This paper examines debates that occur in the course of Muslim women's rights advocacy in Java, Indonesia, to provide critical ethnographic insights into the ways that gender issues and notions of family are implicated in political consciousness about nationhood, religious identity, boundaries, and governance. Javanese Muslim women's rights activists focus on the historical contextualization of religious doctrine to argue against what they see as misguided interpretations of Islam that threaten to control women. This paper examines these efforts through a close reading of the discursive shifts and arguments that take place in the context of programs designed to promote women's rights in Islamic education in Java. It argues that the challenge for women's rights activists and intellectuals is to locate the ways that moderate or normative social and religious values can combine during times of change or crisis to reinforce a moral hierarchy of gender relations and an "idea of woman" in an attempt to control such change. The paper demonstrates that in Java, a moral hierarchy of gender relations, mimetically extended from family to nation, dovetails with religious interpretations to resolve anxieties about social change and security through the control of women.
Oak Ridge, Tennessee was born as a planned and secret community established during World War II to contribute to the development of the first atomic bomb. Sacrificing their own civil liberties toward the goals of democracy and freedom, residents lived behind guarded fences and learned not to discuss their work with family, neighbors or co-workers. Their clandestine work became public following the bombing of Hiroshima, but the environmental legacies of weapons production increased and remained secret throughout the Cold War. In this paper, I discuss the cultural and environmental legacy of Oak Ridge and then draw on ethnographic interviews with residents, former workers, and participation in public hearings to show how the culture of secrecy has shaped the community of today, while efforts to confront the environmental legacy of the city continues to both unite and divide the community. I conclude that the history of secrecy has limited organized efforts to confront the ongoing environmental problems facing the community, while individuals act independently to investigate past and potential exposures. Paradoxically, however, the history of secrecy contributed to the development of a proud community with a commitment to environmental stewardship, democratic principles, and concern for peace and stability that many outsiders have failed to recognize in condemning the community as a showcase of military toxic waste.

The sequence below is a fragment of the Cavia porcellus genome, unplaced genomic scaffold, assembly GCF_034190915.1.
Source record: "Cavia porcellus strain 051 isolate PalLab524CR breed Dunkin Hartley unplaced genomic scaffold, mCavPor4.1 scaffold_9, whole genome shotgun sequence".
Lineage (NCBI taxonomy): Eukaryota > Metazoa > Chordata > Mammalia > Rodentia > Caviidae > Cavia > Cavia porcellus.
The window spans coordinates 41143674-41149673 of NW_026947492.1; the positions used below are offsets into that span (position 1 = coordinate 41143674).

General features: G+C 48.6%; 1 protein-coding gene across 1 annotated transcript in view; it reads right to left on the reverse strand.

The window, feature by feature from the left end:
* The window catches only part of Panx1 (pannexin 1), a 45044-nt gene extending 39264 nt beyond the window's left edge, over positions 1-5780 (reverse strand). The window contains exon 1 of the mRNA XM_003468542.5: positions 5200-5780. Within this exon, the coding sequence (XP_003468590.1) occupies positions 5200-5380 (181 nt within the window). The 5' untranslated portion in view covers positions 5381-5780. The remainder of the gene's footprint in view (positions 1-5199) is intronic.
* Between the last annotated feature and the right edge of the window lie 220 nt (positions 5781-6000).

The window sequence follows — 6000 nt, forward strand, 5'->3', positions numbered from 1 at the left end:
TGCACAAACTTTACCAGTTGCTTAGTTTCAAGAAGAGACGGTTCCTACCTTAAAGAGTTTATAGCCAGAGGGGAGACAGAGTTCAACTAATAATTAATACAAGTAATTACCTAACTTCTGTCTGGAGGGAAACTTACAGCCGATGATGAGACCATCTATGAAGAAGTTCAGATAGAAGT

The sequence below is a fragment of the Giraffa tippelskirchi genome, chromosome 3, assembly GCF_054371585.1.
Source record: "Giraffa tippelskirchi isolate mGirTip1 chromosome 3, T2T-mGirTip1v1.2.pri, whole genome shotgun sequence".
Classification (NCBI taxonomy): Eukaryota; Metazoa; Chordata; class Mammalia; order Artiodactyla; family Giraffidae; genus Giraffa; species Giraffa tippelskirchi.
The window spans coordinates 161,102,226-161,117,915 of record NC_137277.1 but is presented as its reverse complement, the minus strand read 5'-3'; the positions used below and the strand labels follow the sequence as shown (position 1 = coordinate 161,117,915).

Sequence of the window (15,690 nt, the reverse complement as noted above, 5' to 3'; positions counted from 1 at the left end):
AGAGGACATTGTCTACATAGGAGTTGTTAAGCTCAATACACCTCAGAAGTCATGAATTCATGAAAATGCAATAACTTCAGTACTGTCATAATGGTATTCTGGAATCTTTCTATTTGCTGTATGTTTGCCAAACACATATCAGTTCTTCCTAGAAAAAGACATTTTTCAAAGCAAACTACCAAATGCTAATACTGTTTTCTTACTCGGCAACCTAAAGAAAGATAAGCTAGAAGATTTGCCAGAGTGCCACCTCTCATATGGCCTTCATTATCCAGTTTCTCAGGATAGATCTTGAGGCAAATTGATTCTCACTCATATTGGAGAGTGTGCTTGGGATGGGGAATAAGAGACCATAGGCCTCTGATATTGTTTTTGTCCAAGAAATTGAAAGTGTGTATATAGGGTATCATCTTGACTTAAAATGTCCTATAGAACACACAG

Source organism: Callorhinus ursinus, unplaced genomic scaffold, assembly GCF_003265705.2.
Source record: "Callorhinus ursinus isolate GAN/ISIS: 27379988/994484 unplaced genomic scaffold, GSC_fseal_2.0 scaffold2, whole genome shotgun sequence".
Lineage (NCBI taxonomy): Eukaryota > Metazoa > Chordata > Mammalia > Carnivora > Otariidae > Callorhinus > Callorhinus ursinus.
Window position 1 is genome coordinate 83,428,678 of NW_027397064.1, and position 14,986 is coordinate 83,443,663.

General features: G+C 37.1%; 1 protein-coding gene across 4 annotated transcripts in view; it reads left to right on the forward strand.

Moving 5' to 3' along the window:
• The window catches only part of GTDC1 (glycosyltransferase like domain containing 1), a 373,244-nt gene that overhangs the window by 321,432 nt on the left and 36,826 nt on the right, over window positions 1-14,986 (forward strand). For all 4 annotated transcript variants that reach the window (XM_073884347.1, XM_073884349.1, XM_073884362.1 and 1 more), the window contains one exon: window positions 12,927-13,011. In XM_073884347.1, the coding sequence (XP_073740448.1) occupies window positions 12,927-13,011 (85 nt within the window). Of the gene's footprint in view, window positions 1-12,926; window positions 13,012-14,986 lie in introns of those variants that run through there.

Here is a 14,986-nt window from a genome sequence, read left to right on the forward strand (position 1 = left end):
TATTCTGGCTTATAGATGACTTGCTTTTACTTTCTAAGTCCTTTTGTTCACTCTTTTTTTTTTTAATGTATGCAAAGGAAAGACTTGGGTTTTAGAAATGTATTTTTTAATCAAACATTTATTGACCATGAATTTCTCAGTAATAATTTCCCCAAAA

As elements of the political landscape, place-names can express not only the ideological themes of the state but also the political atmosphere and processes by which nation-states make their impression on the landscape. This essay, based on fieldwork conducted in Sarawak, Malaysia, in 1999 and 2000, addresses the nature of place-names in Sarawak and focuses on how certain communities react to the place-names of their villages and townships in their everyday lives, that is, how place-names are derived, who speaks them, how they are used, and in what context. An exploration into subjects' reactions to place-names can be read not only as the antithesis to state impressions on the national landscape over time but also, to a varying extent, as traces of the original baptismal event in the present circumstances. In short, place-names are active, context-generating as well as context-reflecting.